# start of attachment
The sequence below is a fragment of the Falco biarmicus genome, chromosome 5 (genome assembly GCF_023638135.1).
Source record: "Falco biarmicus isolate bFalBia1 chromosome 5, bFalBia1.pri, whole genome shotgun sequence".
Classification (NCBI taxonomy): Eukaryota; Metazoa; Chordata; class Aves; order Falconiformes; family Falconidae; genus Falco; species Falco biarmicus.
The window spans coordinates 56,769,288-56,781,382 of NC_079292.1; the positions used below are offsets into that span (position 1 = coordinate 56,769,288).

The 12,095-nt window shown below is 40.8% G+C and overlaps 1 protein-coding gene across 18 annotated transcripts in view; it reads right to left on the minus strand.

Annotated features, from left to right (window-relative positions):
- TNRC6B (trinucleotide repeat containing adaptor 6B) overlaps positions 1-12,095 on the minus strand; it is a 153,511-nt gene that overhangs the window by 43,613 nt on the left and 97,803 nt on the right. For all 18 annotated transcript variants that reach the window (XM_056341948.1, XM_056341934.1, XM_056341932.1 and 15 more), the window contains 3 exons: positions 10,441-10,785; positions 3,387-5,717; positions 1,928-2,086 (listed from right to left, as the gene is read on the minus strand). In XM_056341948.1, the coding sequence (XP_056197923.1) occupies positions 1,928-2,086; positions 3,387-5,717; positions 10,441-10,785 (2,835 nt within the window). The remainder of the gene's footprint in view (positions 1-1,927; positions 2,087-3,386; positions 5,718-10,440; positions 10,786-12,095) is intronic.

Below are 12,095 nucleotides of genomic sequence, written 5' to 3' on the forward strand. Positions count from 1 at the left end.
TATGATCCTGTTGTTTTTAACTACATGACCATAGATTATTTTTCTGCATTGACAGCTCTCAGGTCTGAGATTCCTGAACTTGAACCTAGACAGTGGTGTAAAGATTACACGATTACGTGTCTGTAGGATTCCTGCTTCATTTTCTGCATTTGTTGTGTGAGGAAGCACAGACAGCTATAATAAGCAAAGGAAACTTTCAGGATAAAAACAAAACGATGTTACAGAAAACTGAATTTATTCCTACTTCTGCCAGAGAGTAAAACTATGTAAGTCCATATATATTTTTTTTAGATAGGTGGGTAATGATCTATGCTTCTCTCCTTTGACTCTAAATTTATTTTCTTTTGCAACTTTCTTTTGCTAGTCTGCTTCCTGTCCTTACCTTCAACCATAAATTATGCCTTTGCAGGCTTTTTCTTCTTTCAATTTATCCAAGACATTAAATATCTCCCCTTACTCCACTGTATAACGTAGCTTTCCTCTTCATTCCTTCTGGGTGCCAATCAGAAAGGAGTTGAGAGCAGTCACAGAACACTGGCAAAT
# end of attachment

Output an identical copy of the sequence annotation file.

The sequence below is a fragment of the Falco biarmicus genome, chromosome 5 (genome assembly GCF_023638135.1).
Source record: "Falco biarmicus isolate bFalBia1 chromosome 5, bFalBia1.pri, whole genome shotgun sequence".
Classification (NCBI taxonomy): Eukaryota; Metazoa; Chordata; class Aves; order Falconiformes; family Falconidae; genus Falco; species Falco biarmicus.
The window spans coordinates 56,769,288-56,781,382 of NC_079292.1; the positions used below are offsets into that span (position 1 = coordinate 56,769,288).

The 12,095-nt window shown below is 40.8% G+C and overlaps 1 protein-coding gene across 18 annotated transcripts in view; it reads right to left on the minus strand.

Annotated features, from left to right (window-relative positions):
- TNRC6B (trinucleotide repeat containing adaptor 6B) overlaps positions 1-12,095 on the minus strand; it is a 153,511-nt gene that overhangs the window by 43,613 nt on the left and 97,803 nt on the right. For all 18 annotated transcript variants that reach the window (XM_056341948.1, XM_056341934.1, XM_056341932.1 and 15 more), the window contains 3 exons: positions 10,441-10,785; positions 3,387-5,717; positions 1,928-2,086 (listed from right to left, as the gene is read on the minus strand). In XM_056341948.1, the coding sequence (XP_056197923.1) occupies positions 1,928-2,086; positions 3,387-5,717; positions 10,441-10,785 (2,835 nt within the window). The remainder of the gene's footprint in view (positions 1-1,927; positions 2,087-3,386; positions 5,718-10,440; positions 10,786-12,095) is intronic.

Below are 12,095 nucleotides of genomic sequence, written 5' to 3' on the forward strand. Positions count from 1 at the left end.
TATGATCCTGTTGTTTTTAACTACATGACCATAGATTATTTTTCTGCATTGACAGCTCTCAGGTCTGAGATTCCTGAACTTGAACCTAGACAGTGGTGTAAAGATTACACGATTACGTGTCTGTAGGATTCCTGCTTCATTTTCTGCATTTGTTGTGTGAGGAAGCACAGACAGCTATAATAAGCAAAGGAAACTTTCAGGATAAAAACAAAACGATGTTACAGAAAACTGAATTTATTCCTACTTCTGCCAGAGAGTAAAACTATGTAAGTCCATATATATTTTTTTTAGATAGGTGGGTAATGATCTATGCTTCTCTCCTTTGACTCTAAATTTATTTTCTTTTGCAACTTTCTTTTGCTAGTCTGCTTCCTGTCCTTACCTTCAACCATAAATTATGCCTTTGCAGGCTTTTTCTTCTTTCAATTTATCCAAGACATTAAATATCTCCCCTTACTCCACTGTATAACGTAGCTTTCCTCTTCATTCCTTCTGGGTGCCAATCAGAAAGGAGTTGAGAGCAGTCACAGAACACTGGCAAAT